the team has mounted on the CHIMP robot's head.
Roboticists use laser radar technology (also known as
LIDAR) in order to sense remotely, measuring distance and
mapping environments by lighting up surfaces with laser
light. The light reflected back to the robot is then examined
for distance and size measurements of the objects and
surfaces. This enables the robot to map its environment and
Using LIDAR, the CHIMP creates a 3D map of its
surroundings which its human operators can see and use
as a complete view of the CHIMP's location inside its
environment. This enables the operators to coordinate the
robot's routes and actions.
Using the 3D map and video from several cameras in
the head, the human operators can drive the robot's
activities using command and control. Operators use a large
screen monitor, keyboard, and mouse to control the CHIMP.
At the same time, the robot has significant
autonomous operation enabled by its programming,
which the researchers developed through simulation using
equipment that mimics the robot's limbs, etc. This
autonomous operation lets it maintain its balance, avoid
objects, and perform certain automated tasks. The human
operators decide where the robot should go, what it should
grasp, and what direction to turn a valve, for example.
The head, arms, and legs are mounted to a torso for
mechanical support, and a black box at the base of the
robot contains computing and electronics technologies.
The CHIMP's semi-autonomous operation coupled with
its many degrees of articulation make it suitable for cost
savings on otherwise expensive tasks; for example, where
human safety and life are at risk. These jobs include plant
operation, maintenance and inspection, construction, and,
of course, disaster recovery.
The CHIMP's 3D user interface supports a very high
level of task direction by human operators despite
communications over a degraded network. This increases
the CHIMP's capability of increased safety and productivity
in its use and improves control of remote equipment due to
increased situational awareness, according to data from the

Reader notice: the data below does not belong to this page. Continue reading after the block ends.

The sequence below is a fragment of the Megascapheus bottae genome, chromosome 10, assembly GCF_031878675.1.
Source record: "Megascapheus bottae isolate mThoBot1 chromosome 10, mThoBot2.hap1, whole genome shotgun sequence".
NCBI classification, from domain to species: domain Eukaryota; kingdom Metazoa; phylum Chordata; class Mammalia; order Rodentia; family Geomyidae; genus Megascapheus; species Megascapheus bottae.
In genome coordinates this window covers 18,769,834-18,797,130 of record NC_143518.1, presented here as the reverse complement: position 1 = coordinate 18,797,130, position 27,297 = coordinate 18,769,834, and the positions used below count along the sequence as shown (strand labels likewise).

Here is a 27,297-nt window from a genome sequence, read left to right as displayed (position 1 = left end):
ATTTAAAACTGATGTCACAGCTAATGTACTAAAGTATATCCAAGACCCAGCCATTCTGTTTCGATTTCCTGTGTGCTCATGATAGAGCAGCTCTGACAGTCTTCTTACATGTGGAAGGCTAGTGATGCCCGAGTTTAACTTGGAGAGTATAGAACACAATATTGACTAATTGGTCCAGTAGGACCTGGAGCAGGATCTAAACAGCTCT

Tartan Rescue Team that built and operates the CHIMP
robot. The operators use latency-corrected 3D displays
which provide the high level task direction capability. This
makes the CHIMP a viable asset when using mining
equipment in places where it is often too dark for aging
The CHIMP's advanced mobility up and down stairs and
ladders and over obstacles and debris enable it to take its
sensors and manipulation abilities to facilities engineered for
human workforces without the need to modify them.
Because the CHIMP has full body control and stability
14 SERVO 05.2014
Robots to the Rescue
Robots are already seasoned workers with many
years of experience helping in disaster recon and
recovery, working in the aftermath of 9/11, and various
weather events including the earthquake/tsunami
scenario in Japan that led to multiple explosions and
melt-downs at the now infamous Fukushima nuclear
power plant. The CHIMP robot and many others are in
development waiting to play their roles in saving lives
and reviving lost assets.
The CHIMP robot navigates a set of steps which is
something it might do in a real disaster response scenario.
Note how its tank-like foot treads remain immobile as it
climbs, while its end effectors grasp the rail to help it
balance itself. The CHIMP is a semi-autonomous robot.
For example, its ability to climb stairs is automated, though
the CHIMP's human operators must direct it toward the
steps and tell it to climb.